Walkin’, walkin’, walkin’ II: Tet Paul Nature Trail, Soufriere, St Lucia

St Lucia is a “soft adventure” travel paradise, which means that there are hiking, walking, and biking opportunities galore here. We decided to check out the newish two year old Tet Paul Nature Trail, located in the farming community of Chateau Belair, since visitors had described it as having the most amazing views of the two pitons (peaks).

Most people take a tour bus to get to this place but, since we’re on a shoe string here, we decided to take local minibus transport; after all, a fleet of them are parked right outside our hotel every single day. After a filling cooked breakfast at the new coffee shop kitty corner to the hotel, we hopped on the old red van headed down to Vieux Forte in the south; after it filled up with 15 people, all crammed into a claustrophobia-inducing tight space, we were off down the incredibly winding main highway.

After a ride of about 15 minutes, we were deposited at the entrance to Fond Doux Holiday Plantation, and followed the signs all the way up a long, winding road to the top on which we found the Tet Paul entrance hut. Along the way we passed a couple of munching cows who lowed at us plaintively. Before entering into the site, we had a cup of coffee to cool down from the 2 mile trudge up the road.

Our guide Pascal, a young local guy, took us through the six acre site, pointing out all the local vegetation and explaining how they work the plantation. An “antique house” – small wooden two room hut – and a cassava flour-making area also give an idea of local life back in the day.

From the trail are some of the most spectacular views of the South of the island, the Jalousie Bay, Petit Piton and Gros Piton, as well as Martinique and St. Vincent on clear days.

The gentle ascent features a variety of exotic fruit trees, (e.g. guava, soursop, avocado, pineapple, okra) as well as medicinal plants and trees. Work on the plantation is done by local rastas, one of whom was lounging in the shade as we passed by.

Two viewpoints in particular give fabulous views, one out over Gros Piton and the panorama of green to the Maria Islands offshore from Vieux forte and the other over the Jalousie Plantation and Petit Piton.

From the top of the “Stairway to Heaven” we could see the great Russian pianist Vladimir Ashkenazy’s villa right below us, its huge blue pool glinting in the sun like a jewel.

The local community, with the help of landowners in the area and the Soufriere Foundation, worked for six years to get the funding for this nature walk and it provides employment for local youth who are trained in hospitality and tourism and given the necessary background to be able to conduct tours of the area.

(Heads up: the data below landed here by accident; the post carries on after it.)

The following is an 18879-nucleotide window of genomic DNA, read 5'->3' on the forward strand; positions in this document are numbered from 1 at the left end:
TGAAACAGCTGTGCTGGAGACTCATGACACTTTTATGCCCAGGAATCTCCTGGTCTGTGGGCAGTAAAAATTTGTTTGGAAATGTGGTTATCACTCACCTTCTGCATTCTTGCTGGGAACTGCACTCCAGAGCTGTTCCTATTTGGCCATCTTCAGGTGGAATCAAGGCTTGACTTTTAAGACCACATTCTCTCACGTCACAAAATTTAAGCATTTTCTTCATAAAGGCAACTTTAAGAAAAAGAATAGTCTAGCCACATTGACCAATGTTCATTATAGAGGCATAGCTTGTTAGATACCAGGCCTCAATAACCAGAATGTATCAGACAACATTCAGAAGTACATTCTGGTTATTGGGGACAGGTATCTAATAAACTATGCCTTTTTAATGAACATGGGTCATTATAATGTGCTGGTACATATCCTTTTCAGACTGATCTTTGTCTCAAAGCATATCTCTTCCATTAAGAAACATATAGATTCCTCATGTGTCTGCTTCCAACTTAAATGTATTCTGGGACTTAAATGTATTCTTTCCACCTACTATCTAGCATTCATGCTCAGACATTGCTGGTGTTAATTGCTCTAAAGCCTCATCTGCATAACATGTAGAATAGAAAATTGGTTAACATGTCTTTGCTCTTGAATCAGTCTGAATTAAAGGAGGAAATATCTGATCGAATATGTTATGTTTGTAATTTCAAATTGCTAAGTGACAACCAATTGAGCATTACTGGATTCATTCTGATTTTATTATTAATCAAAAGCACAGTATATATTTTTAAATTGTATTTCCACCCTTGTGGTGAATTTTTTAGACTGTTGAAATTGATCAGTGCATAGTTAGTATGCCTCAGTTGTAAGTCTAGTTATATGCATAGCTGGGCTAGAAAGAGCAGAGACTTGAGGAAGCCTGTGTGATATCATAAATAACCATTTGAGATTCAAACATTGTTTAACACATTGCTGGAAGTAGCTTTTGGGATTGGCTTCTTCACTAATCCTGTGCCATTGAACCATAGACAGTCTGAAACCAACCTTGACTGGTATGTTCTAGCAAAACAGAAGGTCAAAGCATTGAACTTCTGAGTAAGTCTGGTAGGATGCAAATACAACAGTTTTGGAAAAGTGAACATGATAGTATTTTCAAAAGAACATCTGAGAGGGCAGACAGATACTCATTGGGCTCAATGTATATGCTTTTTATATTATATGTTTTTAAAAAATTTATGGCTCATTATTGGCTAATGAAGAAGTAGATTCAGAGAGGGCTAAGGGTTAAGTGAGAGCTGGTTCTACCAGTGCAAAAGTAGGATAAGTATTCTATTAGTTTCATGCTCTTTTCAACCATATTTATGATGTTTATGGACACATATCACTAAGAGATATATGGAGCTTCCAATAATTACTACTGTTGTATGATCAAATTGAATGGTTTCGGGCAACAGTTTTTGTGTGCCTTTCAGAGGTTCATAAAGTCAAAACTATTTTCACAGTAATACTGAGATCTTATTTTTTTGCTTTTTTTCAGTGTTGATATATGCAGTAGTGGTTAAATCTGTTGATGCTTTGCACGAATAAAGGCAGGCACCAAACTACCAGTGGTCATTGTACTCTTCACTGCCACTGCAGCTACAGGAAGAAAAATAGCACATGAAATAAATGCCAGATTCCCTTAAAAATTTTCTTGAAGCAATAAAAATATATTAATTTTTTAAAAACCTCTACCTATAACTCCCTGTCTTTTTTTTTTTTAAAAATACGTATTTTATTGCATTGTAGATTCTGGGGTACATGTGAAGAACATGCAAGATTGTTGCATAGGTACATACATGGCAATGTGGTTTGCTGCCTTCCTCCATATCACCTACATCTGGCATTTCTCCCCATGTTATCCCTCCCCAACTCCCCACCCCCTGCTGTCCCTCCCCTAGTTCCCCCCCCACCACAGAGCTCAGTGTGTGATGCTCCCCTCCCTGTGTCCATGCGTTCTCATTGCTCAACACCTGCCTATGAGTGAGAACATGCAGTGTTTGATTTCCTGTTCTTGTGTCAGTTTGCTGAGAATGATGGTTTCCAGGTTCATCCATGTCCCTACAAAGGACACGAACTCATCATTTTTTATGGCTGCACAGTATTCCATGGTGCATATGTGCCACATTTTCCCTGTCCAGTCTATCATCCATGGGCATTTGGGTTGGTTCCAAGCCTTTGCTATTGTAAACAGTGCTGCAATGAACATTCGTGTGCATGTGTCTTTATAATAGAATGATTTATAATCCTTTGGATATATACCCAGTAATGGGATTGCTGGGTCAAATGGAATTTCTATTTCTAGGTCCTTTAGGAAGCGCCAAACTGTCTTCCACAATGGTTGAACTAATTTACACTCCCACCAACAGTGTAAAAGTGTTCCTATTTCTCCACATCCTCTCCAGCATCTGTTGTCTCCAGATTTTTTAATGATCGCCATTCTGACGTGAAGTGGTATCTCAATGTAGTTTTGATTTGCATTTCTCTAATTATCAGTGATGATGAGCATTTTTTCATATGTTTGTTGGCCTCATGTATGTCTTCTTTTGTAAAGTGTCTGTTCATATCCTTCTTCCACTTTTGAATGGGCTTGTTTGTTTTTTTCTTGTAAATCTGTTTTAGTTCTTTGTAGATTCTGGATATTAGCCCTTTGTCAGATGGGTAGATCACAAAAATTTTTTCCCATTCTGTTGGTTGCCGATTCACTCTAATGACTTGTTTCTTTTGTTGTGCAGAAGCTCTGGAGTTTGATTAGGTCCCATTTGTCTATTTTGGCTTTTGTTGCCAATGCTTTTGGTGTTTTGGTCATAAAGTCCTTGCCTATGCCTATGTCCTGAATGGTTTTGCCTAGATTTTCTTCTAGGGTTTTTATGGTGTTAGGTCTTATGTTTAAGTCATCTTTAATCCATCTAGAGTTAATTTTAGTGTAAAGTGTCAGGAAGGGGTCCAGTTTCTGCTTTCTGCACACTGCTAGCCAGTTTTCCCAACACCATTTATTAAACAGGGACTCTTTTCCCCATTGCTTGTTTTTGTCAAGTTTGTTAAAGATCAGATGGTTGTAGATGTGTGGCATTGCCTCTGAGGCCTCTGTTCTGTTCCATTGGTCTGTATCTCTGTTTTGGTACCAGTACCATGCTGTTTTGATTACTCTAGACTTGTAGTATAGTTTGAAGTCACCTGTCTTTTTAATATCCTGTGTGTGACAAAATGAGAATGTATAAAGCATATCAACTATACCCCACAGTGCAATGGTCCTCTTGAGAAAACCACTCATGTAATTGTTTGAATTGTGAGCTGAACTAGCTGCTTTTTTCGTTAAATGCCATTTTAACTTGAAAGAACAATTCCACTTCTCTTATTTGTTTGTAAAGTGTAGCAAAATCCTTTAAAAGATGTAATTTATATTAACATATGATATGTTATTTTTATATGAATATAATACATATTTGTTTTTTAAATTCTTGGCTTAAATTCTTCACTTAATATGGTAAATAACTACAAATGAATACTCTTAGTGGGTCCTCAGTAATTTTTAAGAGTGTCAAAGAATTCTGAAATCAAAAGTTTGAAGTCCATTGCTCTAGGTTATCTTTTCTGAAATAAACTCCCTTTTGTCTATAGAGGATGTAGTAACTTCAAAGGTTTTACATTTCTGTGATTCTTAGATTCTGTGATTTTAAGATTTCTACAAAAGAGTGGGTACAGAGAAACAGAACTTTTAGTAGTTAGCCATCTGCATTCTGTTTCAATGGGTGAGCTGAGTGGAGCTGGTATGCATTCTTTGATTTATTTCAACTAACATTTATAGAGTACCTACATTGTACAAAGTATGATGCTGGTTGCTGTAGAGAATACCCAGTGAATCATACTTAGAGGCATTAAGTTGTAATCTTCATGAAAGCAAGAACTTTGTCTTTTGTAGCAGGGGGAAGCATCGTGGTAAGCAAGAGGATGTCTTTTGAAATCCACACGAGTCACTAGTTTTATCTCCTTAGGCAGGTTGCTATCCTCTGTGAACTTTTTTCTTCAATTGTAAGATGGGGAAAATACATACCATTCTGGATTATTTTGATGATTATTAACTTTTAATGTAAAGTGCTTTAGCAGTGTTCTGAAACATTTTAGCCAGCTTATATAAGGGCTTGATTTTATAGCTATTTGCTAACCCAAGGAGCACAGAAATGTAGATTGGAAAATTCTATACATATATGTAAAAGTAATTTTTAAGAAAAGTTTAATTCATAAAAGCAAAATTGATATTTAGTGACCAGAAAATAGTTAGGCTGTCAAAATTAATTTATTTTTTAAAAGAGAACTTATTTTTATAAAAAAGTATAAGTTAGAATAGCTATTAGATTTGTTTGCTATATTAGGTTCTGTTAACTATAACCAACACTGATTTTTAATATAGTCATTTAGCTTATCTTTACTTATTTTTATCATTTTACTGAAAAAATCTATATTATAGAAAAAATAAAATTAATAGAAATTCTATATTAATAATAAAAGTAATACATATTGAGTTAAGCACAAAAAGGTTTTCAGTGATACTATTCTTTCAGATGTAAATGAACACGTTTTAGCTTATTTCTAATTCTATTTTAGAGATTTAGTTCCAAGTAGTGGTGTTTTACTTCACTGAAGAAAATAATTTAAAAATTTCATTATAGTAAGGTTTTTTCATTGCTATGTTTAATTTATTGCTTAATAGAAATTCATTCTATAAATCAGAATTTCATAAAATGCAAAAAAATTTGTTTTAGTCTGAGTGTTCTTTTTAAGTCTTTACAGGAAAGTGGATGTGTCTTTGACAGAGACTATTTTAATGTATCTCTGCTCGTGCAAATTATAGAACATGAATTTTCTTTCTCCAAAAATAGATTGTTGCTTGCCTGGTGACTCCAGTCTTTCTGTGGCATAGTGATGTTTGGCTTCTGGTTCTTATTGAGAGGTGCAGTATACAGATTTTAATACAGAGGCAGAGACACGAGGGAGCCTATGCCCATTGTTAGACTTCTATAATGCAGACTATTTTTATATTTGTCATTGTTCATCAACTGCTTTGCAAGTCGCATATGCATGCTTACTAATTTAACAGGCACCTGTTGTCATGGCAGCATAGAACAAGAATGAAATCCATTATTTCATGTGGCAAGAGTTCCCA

After a tour of about an hour or so, we headed back down the hill to the main highway, intending to wait for a returning minibus. While there, I chatted to a guy also waiting; when a friend in a pickup truck stopped to pick him up, we also were offered a ride. Sitting in the back of the speeding pickup truck as it careened around the sharp switch backs almost did me in but we reached the turnoff to Jalousie Beach without incident. Just as we were clambering out of the back, another van rolled up whose occupants were kind enough to offer us a ride part-way down to the beach – huzzah! We didn’t make it to Jalousie, though, but back to Malgretoute and into the refreshing pounding surf. On our way back, we saw not just the usual mom and baby goat, but also another mom and two tinier babies, born not very long ago. The two very little ones, hearing us coming, tried to hide in a crack in the rock cliff but as we approached closer, were frightened into running back to mom.

A huge five masted sailing ship, dwarfing all the other anchored sailboats and catamarans, cruised into the harbour and anchored for the afternoon, which meant that the town was much busier than usual with both locals and tourists milling around the downtown area.

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Walkin’, walkin’, walkin’ … in Soufriere, Saint Lucia, West Indies

We love it here! The day comes early in Soufriere: about 3 am, we hear the dogs start to bark; next, at 5, come the roosters with their strangled cries; then, about 5:30, the men yelling at one another across the plaza beneath our windows. By 5:30 all the fruit and vegetable vendors have their wares laid out on the sidewalks.

Needless to say, we are up at 6. Every day the weather has been the same, dark clouds atop the hills behind the town and a brisk wind blowing them seaward, where, just as they float above our hotel, they break up into tiny whisps and disappear over a cloudless ocean. Occasional rain bursts of a few minutes at a time freshen the air – wonderful! The temperature ranges from about 20 in the morning to 25 or so midday.

Soufriere is a poor town; quite a few folks hang out on the streets trying to sell transport or trips to various places. But these are very expensive. We’d heard that the water taxis stop right near the hotel and were imagining taking them daily to various places … Well, the reality is that we can’t afford them. A trip to one of the two most famous beach areas near here is EC$150. return for two people (that’s about $60). Paying $60 a day for water taxis is just not in the cards for us. So … walkin’, walkin’, walkin’ …

The second day here we saddled up the backpacks and headed off north in the direction of Anse Chastanet, one of the two good beach and resort areas around here. Along the way, we passed the town cemetery, in which a gravedigger was whistling while he worked, surrounded by holes in the ground and mounds of dirt.

Just past the cemetery, the road becomes a semi-paved, pitted, rutted one lane track that heads precipitously up into the hills that surround the town. It is steep!

As we walked uphill, a few cars and vans passed us, loaded down with tourists headed for the resort, the undercarriages of the vehicles just barely clearing the rough ground. Along the top of the ridge, several expensive villas sit, some with their grand walls, vases, and flowers reminding us very much of Fiesole, Italy. We could see Malgretoute Beach at the foot of the Petit Piton from the road. After about an hour, we arrived at Anse Chastanet resort, a four-star property on the small bay.